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‘Green chemistry’ finds niche, but will it boom?

The leaders of  "green chemistry" say the world can no longer afford the pollution and health risks associated with toxic industrial chemicals to make plastics, drugs, paper and most of the things taken for granted in everyday life.
University of Oregon professor Julie Haack, seen here in a lab on campus in Eugene, Ore., is among the "green chemistry" researchers. She even teaches a freshman class that incorporates the principles.Rick Bowmer / AP file
/ Source: The Associated Press

Remember the famous line from the classic movie, "The Graduate," when a helpful family friend whispers to a young Dustin Hoffman that there is one magic word of advice for the future — "plastics"?

The leaders of a growing scientific revolution called "green chemistry" might rephrase the line to something more modern like, "biodegradable, renewable, nontoxic and environmentally friendly plastics."

They say the world can no longer afford the pollution and health risks associated with toxic industrial chemicals to make plastics, drugs, paper and most of the things taken for granted in everyday life.

"For many people, chemistry is dangerous, scary stuff — I think they have a hard time seeing the future where we can do chemistry safely," said Ken Doxsee, a University of Oregon chemist who is one of the leaders of the movement to educate the next generation of scientists and industrial researchers about green chemistry.

The concept has been embraced by the American Chemical Society as one of the best ways to reduce pollution while cutting the huge cost of toxic waste disposal and cleanup, making it more profitable for industries to switch to safer chemicals.

"Chemists are getting very good at designing molecules," said Paul Anastas, director of the society's Green Chemical Institute.

Designing profits
"You can design them to be toxic or nontoxic, hazardous or nonhazardous. What people didn't expect is that it was going to be more profitable," Anastas said.

Last year, for example, DuPont Co. agreed to pay about $340 million to settle a class-action lawsuit claiming it "contaminated" water supplies in Ohio and West Virginia with a chemical used to make the popular non-stick coating Teflon.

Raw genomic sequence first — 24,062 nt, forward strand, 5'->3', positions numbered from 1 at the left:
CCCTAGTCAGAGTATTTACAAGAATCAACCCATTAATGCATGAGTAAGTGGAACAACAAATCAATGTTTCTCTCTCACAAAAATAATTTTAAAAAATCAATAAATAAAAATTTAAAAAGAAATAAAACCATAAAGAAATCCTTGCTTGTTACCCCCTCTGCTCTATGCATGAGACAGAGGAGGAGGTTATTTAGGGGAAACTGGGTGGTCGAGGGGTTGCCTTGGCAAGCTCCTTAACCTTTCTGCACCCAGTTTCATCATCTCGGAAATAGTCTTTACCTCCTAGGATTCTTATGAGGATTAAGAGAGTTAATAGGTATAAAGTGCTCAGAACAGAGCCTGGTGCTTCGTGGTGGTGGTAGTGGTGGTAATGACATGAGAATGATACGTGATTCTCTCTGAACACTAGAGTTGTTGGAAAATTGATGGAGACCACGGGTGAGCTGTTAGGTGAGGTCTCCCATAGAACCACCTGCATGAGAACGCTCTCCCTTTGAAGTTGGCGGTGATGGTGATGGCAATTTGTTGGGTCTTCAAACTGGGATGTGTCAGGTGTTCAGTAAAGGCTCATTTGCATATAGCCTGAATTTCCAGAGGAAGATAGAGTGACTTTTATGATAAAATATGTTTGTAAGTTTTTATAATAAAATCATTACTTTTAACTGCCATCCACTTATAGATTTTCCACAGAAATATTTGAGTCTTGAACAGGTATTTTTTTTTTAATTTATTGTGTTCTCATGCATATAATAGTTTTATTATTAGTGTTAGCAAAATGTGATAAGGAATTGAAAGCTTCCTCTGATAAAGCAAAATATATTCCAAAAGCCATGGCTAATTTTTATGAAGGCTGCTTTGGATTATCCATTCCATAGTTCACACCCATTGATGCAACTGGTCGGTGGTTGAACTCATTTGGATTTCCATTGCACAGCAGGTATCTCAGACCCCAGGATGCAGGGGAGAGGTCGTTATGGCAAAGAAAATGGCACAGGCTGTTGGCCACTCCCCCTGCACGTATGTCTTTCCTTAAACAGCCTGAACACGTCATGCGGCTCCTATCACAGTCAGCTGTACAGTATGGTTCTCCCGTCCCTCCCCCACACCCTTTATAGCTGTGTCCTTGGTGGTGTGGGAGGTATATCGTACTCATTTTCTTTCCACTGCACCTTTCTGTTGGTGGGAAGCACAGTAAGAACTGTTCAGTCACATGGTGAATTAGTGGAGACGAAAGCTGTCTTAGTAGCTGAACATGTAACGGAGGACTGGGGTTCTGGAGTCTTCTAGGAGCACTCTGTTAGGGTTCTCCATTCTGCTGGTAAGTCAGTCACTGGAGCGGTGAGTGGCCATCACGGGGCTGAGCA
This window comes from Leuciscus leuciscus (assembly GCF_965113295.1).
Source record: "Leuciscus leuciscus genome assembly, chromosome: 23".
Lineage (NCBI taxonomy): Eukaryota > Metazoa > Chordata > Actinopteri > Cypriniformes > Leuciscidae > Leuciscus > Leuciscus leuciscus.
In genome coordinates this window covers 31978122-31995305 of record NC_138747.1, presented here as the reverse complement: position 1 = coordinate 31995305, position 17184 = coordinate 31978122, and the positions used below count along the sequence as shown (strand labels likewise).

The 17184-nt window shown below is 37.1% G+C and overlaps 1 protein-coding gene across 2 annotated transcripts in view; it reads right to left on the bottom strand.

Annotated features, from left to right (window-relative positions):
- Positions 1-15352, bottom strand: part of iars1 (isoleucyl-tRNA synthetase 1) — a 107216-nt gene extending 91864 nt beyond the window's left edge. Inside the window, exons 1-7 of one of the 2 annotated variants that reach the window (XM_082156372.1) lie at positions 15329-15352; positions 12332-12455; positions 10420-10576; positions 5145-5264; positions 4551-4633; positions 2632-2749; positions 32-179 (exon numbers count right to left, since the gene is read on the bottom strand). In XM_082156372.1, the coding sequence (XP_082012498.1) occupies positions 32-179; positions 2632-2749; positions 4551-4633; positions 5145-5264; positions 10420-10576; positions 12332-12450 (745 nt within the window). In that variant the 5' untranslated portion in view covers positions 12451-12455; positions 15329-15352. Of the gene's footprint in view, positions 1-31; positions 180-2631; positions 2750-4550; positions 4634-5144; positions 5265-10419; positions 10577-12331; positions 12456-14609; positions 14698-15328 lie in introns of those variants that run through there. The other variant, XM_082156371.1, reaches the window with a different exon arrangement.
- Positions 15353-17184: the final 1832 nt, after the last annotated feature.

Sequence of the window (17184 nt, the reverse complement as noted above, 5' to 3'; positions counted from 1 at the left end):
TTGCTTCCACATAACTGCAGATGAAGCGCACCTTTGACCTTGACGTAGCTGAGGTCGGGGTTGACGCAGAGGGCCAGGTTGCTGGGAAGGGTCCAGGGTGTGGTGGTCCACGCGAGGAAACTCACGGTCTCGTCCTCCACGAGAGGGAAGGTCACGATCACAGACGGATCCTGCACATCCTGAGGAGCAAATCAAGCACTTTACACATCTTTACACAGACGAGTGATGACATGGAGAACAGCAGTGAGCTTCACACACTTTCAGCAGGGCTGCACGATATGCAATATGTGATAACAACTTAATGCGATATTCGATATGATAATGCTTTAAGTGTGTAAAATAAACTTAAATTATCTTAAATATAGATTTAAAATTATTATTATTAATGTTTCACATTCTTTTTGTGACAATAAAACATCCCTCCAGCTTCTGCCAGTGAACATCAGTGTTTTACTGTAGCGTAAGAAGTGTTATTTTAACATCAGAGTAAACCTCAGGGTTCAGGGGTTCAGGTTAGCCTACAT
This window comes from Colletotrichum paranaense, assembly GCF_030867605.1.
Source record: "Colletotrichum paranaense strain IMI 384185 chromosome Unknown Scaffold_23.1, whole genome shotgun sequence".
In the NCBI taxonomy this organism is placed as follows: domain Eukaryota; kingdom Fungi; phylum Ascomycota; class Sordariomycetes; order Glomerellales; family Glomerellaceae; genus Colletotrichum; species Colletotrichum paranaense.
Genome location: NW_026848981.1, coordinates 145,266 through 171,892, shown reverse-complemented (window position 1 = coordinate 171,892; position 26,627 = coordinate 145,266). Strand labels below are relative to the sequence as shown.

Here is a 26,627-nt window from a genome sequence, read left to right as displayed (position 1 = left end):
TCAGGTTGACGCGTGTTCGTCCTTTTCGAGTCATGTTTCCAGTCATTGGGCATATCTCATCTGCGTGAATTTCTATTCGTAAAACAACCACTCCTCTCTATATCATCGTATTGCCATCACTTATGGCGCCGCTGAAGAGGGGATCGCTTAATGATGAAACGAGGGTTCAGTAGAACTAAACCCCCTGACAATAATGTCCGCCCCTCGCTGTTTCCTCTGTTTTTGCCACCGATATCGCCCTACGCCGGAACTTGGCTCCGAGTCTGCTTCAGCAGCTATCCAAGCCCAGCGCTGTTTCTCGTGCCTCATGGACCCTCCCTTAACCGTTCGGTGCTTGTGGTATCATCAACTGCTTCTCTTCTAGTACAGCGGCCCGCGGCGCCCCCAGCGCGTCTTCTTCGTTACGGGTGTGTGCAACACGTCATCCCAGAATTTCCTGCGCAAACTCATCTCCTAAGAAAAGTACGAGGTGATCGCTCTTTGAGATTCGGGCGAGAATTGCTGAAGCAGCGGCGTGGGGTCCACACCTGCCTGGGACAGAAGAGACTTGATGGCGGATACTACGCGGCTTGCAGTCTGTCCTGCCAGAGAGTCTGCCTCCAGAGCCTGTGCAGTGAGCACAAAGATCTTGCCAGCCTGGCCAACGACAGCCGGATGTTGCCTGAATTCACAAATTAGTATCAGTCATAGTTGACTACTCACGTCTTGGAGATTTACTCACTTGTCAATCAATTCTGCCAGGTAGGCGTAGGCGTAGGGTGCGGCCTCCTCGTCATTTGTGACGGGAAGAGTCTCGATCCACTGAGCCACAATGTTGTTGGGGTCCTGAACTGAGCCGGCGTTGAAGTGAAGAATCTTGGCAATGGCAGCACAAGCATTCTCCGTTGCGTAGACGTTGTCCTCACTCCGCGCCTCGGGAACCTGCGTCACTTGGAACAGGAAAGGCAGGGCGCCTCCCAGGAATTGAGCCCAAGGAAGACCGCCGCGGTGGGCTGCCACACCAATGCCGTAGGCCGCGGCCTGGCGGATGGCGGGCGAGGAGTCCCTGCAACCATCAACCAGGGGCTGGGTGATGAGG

But DuPont also has been one of the companies pushing hard toward alternatives, recently developing a way to spin fiber for fabric and clothing with a biochemical substance called a polymer that is derived from corn.

The fiber, called Sorona, requires 40 percent less energy to manufacture than other synthetic fibers and helped DuPont win the presidential green chemistry award from the U.S. Environmental Protection Agency in 2003.

"It's just one of many projects we're developing," said Michelle Reardon, a DuPont spokeswoman.

Nobel kudos, Greenpeace skepticism
The green chemistry movement got a big boost this past Wednesday when two Americans and a French scientist won the Nobel Prize for developing a chemical process called metathesis that can be used to make plastics, drugs and other products more efficiently with fewer environmental hazards.

One of the trio, Richard Schrock of the Massachusetts Institute of Technology, first worked on the process when he was at DuPont in the 1970s, Reardon noted.

Despite the increasing enthusiasm for green chemistry, it may take years before it becomes the standard for research and industry. And critics say it may take even longer.

"It's virtually all just potential at this point," said Rick Hind, legislative director of the Greenpeace Toxics Campaign.

"We don't know of any truly enlightened chemical companies. What they call green chemistry we call 'greenwash' because it's all public relations."

Corporations have little incentive to modernize aging chemical plants that remain profitable and plenty of motivation to delay lawsuits and force settlements that are cheaper than making changes or building new plants, Hind said.

"I think the industry's trap is they're in a quarter-to-quarter profit cycle," Hind said.

"They'll be in these plants until they fall over, and then they'll move to Mexico," he said. "Meanwhile, the plants don't cost them much and they get tax writeoffs and don't innovate."

Hind said Congress also deserves blame for the lack of incentive to make changes. He said lawmakers could be doing much more to encourage green chemistry alternatives.

"Usually the laws are relatively weak and have been written by lobbyists for the industry," Hind said.

Petroleum and plastics
George Whitesides of Harvard University, considered one of the pioneers in biochemistry, said the declining supply of crude oil will push the industry to adopt alternatives because much of the feedstock for chemicals such as plastics and drugs comes from petroleum.

"The highest value for oil is going to be feedstocks for chemicals," Whitesides said. "It's pretty much indefensible to just burn it in SUVs."

Engineering alternative chemicals will become vital to weaning the nation off gasoline, minimizing pollution and boosting profits that companies need to invest in modernization and create more jobs, he said.

Meanwhile, disasters like the recent hurricanes that struck the Gulf Coast are a reminder to everyone involved in chemical research that it is much cheaper to develop safer chemicals than it is to clean up tons of toxic sludge.

"I like to think about what politicians would do if they had more courage," Hind said. "This is America. We're supposed to be 'can do,' not 'can't do.'"